One of the neatest things about technology advances is how it lets news organizations connect with sources and experts more quickly. With Skype, Google+ and other video calling tools, news networks like CNN and MSNBC can get an expert on the air in a matter of minutes.

ChildFund’s Mark Dasco does a Skype interview with CNN International after last year’s tsunami in The Philippines.

ChildFund’s Mark Dasco does a Skype interview with CNN International after last year’s tsunami in The Philippines.

A video interview via Skype or Google+ is much like a traditional studio interview. There are some extra things to keep in mind though. When we’re coordinating Skype interviews for clients, here are some of the tips we share:

Do not look at your screen: You will look weird. Instead, look at your computer’s camera, so it appears to viewers that you are looking at them. Put a bright sticker or another marker to draw your eyes to the camera.

Know your talking points: Just because you’re behind a computer and not in the studio, does not mean you can cheat by including notes on your monitor. This is broadcast television – the big leagues! If your eyes are reading from the screen, it will look awkward to viewers.

Turn off notifications: Remember how I told you to look at the camera? Turn off email and other desktop notifications that may pop up and distract you during your interview. Also, silence cell phones to avoid unwanted background noise.

Create a backdrop: This sounds like common sense, but if you’re doing an interview from your office, be sure to clean up. It’s also an opportunity to include organization signage in the background. If you have a poster or sign with the organization’s logo, put it behind you.

Practice: Don’t wait until you’re live on CNN to see how you look on the video feed. Practice with a friend or coworker to make sure you and your surroundings look top notch. Test lighting to make sure it’s not too dark or bright. It’s also a chance to practice looking at the camera, something that may not feel “natural.”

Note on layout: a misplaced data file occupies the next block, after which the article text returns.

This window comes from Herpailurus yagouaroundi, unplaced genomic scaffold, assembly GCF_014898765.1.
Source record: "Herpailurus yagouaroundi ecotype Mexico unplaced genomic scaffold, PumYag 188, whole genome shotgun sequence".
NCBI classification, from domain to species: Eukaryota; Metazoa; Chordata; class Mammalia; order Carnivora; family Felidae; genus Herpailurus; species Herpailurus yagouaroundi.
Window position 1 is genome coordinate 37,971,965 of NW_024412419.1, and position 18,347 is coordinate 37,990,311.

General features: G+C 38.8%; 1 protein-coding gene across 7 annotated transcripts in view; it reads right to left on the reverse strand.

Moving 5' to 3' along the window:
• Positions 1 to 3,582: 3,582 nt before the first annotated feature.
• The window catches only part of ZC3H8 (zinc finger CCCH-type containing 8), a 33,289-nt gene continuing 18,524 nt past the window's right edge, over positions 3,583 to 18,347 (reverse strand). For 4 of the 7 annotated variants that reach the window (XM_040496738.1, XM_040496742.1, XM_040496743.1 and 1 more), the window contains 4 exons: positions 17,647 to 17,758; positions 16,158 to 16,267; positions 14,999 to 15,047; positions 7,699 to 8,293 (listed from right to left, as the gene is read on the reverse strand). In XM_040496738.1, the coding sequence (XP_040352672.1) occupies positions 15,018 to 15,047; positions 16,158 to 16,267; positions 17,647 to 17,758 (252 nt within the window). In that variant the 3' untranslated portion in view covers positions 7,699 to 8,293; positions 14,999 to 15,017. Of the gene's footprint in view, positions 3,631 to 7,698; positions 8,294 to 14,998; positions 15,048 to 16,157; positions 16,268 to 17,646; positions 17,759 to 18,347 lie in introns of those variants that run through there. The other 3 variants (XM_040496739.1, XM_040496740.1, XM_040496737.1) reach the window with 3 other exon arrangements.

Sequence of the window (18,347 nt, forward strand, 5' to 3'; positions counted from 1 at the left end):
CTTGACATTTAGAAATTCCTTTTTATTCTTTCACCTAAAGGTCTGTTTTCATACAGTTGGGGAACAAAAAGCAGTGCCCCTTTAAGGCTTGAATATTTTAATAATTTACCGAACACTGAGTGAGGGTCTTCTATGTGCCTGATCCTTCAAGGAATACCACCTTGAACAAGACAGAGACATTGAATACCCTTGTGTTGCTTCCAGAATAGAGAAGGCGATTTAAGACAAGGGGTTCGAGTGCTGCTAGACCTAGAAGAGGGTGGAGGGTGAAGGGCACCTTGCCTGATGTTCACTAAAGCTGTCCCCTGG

Wardrobe: The safest color to wear for television interviews is blue. In general, do not wear white, black, red or patterns, and avoid colors that blend into the background.

Headphones: Ideally, you’ll be able to hear the anchor without the use of headphones, but have them around just in case. Use a pair of discreet, white or black headphones, if needed.

Reduce background noise: Turn the television off. Not only will it create background noise, but the short delay can distract interviewees. Additionally, be aware of other outside sounds that could interfere. Closing your office door is always a good idea.

A Professional Skype username: While it’s unlikely your username will be displayed on the screen, the producer will need to connect with you beforehand. Nothing takes away from an expert’s credibility like “BarbieGirl99.” I suggest a username with your full name and organization.

Keep IT on standby: This is technology you’re dealing with – it will break when you need it most! Make sure you have someone around who can fix any issues that pop up.

Producers will often call and do a sound check before broadcast to make sure the connection is solid. Feel free to ask any questions or concerns you may have at this time. But, remember: you’re an expert and you’re going to do great!

Do you have any tips for the perfect Skype interview? Please share in the comments below.

PR pros should “dance with the one that brung you”

by Jon Newman

OK, here we go.  Time for your daily dose of blasphemy on this Thursday.   Hold on to your hats but this is something that’s been bothering me for a while especially as a personally stand one foot in each bucket.

Are we spending too much time focusing on social media when good old-fashioned public and media relations still works just fine?

Before you say Jon, we can and should do both, I will quickly agree with you but add that maybe we should prioritize the time spent on both so we meet all of our clients goals.

Is it summed up with a question I recently asked my PR/social media class at VCU as they were wrapping up their semester-long social media projects.  “Given the choice would you rather have a smooth and successful social media campaign for a client, or get them a media relations hit on Good Morning America or The New York Times?”  To a person (and they are pretty plugged into the changing PR landscape) they choice the big national media relations hit.

I can’t say that I disagree with them.